Lear, a psychoanalyst and professor of philosophy, delves into what he calls the "blind spot" of any culture: the inability to conceive of its own devastation. He molds his thoughts around a poignant historical model, the decimated nation of Crow Indians in the early decades of the twentieth century...What makes this discussion relevant to mainstream readers is his application of the blind spot hypothesis to the present, in which the twenty-first century was ushered in by terrorist attacks, social upheavals, and natural catastrophes, leaving us with "an uncanny sense of menace" and a heightened perception of how vulnerable our civilizations are to destruction, as were the Crow.--Deborah Donovan"Booklist" (08/01/2006)
Lear's book breaks new ground, in an extremely interesting way...What do I take away from this short, illuminating book? My own version of radical hope, applied to very different circumstances...This is what makes Lear's well-written and philosophically sophisticated book so valuable. As a story of courage and moral imagination, it is very powerful and moving. But it also offers the kind of insights that would-be builders of 'new world order' desperately need.--Charles Taylor"New York Review of Books" (04/26/2007)
There is so much to learn here; Lear parses the differences between mere optimism and radical hope, as it is manifest in Plenty Coups' "fidelity to his prophetic dream." It's one of those books you want to put in the hands of leaders the world over.--Susan Salter Reynolds"Los Angeles Times Book Review" (10/01/2006)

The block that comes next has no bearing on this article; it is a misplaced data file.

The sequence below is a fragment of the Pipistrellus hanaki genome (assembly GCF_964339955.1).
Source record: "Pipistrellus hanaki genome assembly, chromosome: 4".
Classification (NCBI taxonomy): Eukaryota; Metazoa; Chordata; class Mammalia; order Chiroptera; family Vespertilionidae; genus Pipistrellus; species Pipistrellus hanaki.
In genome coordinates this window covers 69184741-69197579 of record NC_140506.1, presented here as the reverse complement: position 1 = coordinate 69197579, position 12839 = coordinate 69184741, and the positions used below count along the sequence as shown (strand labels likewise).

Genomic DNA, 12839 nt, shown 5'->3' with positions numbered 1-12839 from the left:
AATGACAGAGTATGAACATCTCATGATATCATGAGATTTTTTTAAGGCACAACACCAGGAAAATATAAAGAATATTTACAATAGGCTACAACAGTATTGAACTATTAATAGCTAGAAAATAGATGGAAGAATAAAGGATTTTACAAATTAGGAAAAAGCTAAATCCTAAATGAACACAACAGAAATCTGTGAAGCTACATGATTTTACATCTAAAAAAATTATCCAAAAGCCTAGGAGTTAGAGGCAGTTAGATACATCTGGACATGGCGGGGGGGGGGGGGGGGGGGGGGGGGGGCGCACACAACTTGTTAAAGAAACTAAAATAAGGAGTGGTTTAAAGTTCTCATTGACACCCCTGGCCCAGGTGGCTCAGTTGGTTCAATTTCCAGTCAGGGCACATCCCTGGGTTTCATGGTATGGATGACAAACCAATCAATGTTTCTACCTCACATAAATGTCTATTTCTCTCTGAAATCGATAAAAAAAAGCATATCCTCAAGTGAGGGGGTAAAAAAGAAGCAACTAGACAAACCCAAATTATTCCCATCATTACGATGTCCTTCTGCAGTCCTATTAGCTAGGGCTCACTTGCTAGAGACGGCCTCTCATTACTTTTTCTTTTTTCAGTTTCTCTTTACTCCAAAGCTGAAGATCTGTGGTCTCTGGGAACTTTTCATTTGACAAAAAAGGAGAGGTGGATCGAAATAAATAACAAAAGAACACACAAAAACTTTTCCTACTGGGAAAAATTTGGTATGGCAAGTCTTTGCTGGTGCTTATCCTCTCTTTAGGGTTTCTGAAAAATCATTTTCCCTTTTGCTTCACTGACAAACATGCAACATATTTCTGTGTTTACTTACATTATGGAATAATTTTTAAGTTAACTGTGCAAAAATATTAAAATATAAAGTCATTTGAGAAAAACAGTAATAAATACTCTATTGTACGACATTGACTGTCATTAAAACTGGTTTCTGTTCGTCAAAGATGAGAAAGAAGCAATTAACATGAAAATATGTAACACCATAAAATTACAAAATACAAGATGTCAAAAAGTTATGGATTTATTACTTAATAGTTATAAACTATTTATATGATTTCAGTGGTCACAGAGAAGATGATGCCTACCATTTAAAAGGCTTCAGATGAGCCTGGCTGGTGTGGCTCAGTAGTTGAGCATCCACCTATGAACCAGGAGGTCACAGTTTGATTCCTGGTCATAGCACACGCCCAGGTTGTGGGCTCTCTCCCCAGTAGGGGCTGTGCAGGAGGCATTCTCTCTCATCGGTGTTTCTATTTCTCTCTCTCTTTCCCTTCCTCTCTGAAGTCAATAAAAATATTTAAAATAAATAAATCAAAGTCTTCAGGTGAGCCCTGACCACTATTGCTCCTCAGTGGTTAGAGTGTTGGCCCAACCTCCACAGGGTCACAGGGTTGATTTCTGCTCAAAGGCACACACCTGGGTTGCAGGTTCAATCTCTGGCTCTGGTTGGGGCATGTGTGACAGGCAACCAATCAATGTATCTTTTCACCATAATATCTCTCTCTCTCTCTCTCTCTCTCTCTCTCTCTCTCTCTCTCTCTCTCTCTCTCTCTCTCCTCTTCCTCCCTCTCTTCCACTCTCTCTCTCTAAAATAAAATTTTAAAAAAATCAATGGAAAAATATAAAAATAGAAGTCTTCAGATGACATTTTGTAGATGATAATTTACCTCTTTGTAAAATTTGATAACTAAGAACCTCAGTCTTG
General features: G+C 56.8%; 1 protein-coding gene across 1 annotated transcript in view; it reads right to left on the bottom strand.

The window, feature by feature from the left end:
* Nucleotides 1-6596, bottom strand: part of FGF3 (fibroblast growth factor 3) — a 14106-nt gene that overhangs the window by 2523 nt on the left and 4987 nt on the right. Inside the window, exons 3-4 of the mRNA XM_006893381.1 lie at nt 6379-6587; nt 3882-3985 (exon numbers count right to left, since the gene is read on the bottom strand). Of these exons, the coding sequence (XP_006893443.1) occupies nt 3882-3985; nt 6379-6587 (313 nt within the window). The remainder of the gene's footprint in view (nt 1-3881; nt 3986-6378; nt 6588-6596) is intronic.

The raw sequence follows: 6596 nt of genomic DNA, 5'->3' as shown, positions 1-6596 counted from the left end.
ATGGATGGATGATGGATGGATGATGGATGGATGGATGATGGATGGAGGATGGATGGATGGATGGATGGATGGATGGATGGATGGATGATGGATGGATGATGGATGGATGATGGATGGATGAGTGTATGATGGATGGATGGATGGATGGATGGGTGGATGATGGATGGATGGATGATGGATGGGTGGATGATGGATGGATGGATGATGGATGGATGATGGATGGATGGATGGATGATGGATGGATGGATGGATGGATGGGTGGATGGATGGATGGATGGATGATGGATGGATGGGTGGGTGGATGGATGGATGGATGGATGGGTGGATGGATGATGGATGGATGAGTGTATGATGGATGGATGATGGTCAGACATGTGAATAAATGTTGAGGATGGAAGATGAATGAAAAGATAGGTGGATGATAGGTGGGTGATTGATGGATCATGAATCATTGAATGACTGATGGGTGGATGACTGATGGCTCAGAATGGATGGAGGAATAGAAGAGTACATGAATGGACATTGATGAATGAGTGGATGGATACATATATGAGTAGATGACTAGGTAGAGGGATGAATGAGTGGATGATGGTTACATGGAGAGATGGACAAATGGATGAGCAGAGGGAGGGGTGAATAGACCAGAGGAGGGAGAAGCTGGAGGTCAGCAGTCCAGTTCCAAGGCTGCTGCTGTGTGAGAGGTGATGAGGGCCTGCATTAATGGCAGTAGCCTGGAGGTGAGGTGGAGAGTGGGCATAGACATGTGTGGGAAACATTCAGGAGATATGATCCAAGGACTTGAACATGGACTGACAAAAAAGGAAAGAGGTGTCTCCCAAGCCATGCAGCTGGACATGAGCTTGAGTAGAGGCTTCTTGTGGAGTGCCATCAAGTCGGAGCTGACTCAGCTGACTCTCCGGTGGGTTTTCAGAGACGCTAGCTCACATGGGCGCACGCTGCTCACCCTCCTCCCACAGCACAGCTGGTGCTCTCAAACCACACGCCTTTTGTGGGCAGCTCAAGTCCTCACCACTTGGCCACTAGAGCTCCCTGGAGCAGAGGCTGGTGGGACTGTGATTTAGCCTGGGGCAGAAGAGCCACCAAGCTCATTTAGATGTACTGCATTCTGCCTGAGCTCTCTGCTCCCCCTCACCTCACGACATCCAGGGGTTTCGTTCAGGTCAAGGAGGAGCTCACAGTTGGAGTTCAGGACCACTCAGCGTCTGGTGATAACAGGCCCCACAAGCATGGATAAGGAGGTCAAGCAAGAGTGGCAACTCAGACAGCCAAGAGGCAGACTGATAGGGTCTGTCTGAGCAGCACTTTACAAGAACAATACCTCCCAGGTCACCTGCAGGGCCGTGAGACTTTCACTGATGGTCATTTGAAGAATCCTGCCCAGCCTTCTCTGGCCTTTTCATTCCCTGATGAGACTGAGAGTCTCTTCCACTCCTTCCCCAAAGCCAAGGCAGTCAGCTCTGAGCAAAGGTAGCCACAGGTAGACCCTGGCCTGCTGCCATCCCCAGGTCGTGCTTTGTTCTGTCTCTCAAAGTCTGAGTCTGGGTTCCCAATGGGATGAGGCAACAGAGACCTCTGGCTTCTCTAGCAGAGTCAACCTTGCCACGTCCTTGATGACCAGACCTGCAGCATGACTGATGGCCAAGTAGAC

Thought-provoking and highly-recommended...As Lear points out, with the onset of reservation life it became increasingly problematic to define what a warrior was and there was no longer a clear sense of what it was to be outstanding as a chief. In a very real sense, Lear's observation holds true today. The tribal water quality specialist may do excellent work and the recipient of a tribal scholarship may be a top-notch student. They may also be aware of the tribe's history; participate in tribal ceremonies, andunderstand the importance of place in tribal culture. But neither understands how to constitute themselves as persons who need to internalize the ideals associated with those social roles for the benefit of the tribe...An examination of Lear's book is an excellent starting point for those planning tribal workforce development programs.--Mervyn Tano "International Institute for Indigenous Resource Management "
[A] luminous book. -- Michael Ignatieff "New Republic" (10/08/2007)
Since the 1980s he has emerged as the clearest and most persuasive voice of Freudian critique writing today. His philosophical rigour undiminished, he now writes with wisdom and grace about everything from Plato's Republic to irony and the culture of pharmaceuticals, teasing out contradictions, probing concepts and challenging assumptions. The Freudian orientation of Lear's work?has constrained his popularity. This new book, a sustained meditation on the idea of cultural collapse, may change that. With an inspired combination of cultural anthropology and philosophical reasoning, drawing on such favored sources as Plato, Heidegger, Wittgenstein, and Kierkegaard as well as Freud, Lear has rendered a brilliant moving discussion of what it means to lose sense of one's existence without losing hope that existence makes sense.
For those interested in the final years of the Crow nation or the ethical challenges faced by victims of cultural destruction, this book will prove enlightening.